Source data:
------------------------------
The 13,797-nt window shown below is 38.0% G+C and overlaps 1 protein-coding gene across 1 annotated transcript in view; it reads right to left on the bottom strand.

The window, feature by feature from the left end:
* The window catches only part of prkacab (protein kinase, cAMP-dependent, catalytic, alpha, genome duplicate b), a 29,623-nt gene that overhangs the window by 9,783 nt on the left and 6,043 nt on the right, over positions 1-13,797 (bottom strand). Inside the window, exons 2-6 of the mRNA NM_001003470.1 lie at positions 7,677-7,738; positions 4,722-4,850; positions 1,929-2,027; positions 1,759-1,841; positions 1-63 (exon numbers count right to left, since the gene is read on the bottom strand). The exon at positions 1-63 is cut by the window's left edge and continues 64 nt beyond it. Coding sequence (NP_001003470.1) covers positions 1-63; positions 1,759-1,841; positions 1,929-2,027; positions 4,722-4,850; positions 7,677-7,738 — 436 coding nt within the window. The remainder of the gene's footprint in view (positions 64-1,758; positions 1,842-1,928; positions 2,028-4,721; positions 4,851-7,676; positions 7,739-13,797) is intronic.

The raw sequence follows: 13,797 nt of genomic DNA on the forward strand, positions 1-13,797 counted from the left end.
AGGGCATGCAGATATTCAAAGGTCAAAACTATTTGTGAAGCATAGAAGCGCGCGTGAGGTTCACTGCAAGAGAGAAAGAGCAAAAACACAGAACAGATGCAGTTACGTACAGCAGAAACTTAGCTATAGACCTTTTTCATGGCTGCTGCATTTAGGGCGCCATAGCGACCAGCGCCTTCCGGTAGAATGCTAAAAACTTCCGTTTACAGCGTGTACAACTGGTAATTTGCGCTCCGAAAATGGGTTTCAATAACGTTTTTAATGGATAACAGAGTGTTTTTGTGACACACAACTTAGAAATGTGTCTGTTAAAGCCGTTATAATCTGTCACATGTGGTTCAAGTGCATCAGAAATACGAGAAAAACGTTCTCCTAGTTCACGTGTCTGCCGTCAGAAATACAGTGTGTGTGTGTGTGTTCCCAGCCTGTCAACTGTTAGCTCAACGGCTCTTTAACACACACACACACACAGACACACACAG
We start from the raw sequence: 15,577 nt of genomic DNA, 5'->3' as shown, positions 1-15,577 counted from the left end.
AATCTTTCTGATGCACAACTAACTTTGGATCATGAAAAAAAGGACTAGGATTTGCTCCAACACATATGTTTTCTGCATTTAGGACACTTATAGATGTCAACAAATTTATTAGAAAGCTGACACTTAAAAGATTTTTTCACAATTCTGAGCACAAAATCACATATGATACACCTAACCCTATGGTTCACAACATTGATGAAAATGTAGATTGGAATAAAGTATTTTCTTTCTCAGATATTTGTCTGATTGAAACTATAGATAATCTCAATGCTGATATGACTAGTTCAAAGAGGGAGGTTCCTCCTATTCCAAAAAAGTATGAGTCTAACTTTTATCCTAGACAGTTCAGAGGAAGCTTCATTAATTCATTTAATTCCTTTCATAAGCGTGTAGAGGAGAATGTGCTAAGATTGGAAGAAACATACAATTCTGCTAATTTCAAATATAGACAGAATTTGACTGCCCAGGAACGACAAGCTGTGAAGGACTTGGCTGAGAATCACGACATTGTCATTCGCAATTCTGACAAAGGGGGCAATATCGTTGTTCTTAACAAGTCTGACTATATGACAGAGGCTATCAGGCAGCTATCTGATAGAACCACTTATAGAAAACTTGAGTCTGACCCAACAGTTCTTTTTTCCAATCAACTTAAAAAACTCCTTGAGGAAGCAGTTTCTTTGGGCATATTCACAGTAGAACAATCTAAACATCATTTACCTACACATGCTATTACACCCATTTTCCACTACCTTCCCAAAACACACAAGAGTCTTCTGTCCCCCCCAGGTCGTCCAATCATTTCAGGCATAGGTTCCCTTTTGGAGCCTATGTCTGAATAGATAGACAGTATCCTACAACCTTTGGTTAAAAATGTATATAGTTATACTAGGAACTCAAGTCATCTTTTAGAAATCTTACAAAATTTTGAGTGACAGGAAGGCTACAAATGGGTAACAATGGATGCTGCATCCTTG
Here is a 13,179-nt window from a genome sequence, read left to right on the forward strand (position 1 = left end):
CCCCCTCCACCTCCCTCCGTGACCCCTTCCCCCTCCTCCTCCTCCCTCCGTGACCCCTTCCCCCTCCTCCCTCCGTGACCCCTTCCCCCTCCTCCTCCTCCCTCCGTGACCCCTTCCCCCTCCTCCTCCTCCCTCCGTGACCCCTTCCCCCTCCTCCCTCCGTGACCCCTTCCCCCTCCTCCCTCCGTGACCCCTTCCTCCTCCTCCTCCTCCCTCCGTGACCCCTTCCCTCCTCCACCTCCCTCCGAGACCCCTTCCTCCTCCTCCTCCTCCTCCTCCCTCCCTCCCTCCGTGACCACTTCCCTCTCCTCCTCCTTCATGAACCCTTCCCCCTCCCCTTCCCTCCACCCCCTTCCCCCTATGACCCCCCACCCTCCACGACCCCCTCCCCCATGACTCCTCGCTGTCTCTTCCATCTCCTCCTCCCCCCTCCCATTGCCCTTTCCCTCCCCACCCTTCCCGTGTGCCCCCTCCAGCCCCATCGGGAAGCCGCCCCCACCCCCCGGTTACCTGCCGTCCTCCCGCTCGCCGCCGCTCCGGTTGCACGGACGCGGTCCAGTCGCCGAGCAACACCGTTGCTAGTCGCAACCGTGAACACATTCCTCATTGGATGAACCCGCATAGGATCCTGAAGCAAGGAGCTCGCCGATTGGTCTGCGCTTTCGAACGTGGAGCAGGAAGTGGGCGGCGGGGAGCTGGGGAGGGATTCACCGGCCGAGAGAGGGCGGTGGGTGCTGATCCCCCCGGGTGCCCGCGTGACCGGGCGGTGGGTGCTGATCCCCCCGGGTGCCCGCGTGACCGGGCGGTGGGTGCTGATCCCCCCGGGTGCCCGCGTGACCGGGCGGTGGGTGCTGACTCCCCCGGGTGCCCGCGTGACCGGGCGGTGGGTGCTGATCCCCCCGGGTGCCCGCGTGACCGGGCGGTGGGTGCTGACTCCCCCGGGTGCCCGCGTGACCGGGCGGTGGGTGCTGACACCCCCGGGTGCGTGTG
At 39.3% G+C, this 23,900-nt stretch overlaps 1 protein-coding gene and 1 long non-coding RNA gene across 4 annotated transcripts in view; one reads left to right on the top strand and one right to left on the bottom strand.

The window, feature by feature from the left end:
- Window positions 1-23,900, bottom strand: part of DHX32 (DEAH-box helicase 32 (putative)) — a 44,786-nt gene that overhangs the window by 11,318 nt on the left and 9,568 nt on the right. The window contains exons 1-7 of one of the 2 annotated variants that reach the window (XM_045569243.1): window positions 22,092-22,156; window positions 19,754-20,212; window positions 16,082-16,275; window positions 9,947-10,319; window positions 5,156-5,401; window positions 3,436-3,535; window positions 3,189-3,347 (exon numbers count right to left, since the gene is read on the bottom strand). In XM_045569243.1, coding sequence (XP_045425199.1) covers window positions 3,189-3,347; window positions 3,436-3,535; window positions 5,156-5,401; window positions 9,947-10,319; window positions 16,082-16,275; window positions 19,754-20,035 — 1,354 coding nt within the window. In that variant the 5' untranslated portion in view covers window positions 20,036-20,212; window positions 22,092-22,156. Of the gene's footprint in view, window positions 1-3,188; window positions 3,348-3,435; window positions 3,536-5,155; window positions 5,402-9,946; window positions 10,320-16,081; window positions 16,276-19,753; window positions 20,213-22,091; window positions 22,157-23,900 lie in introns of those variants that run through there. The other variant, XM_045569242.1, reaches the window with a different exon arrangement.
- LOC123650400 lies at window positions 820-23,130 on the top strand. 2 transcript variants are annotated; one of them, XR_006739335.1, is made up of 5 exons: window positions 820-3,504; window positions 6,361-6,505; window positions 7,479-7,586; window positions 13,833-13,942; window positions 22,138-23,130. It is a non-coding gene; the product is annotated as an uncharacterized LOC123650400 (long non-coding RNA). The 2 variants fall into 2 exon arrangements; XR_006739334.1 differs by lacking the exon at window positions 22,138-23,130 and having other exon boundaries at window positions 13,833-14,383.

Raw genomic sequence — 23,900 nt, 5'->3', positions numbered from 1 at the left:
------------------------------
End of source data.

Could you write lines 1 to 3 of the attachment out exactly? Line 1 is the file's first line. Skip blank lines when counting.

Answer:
The 13,797-nt window shown below is 38.0% G+C and overlaps 1 protein-coding gene across 1 annotated transcript in view; it reads right to left on the bottom strand.

The window, feature by feature from the left end:
* The window catches only part of prkacab (protein kinase, cAMP-dependent, catalytic, alpha, genome duplicate b), a 29,623-nt gene that overhangs the window by 9,783 nt on the left and 6,043 nt on the right, over positions 1-13,797 (bottom strand). Inside the window, exons 2-6 of the mRNA NM_001003470.1 lie at positions 7,677-7,738; positions 4,722-4,850; positions 1,929-2,027; positions 1,759-1,841; positions 1-63 (exon numbers count right to left, since the gene is read on the bottom strand). The exon at positions 1-63 is cut by the window's left edge and continues 64 nt beyond it. Coding sequence (NP_001003470.1) covers positions 1-63; positions 1,759-1,841; positions 1,929-2,027; positions 4,722-4,850; positions 7,677-7,738 — 436 coding nt within the window. The remainder of the gene's footprint in view (positions 64-1,758; positions 1,842-1,928; positions 2,028-4,721; positions 4,851-7,676; positions 7,739-13,797) is intronic.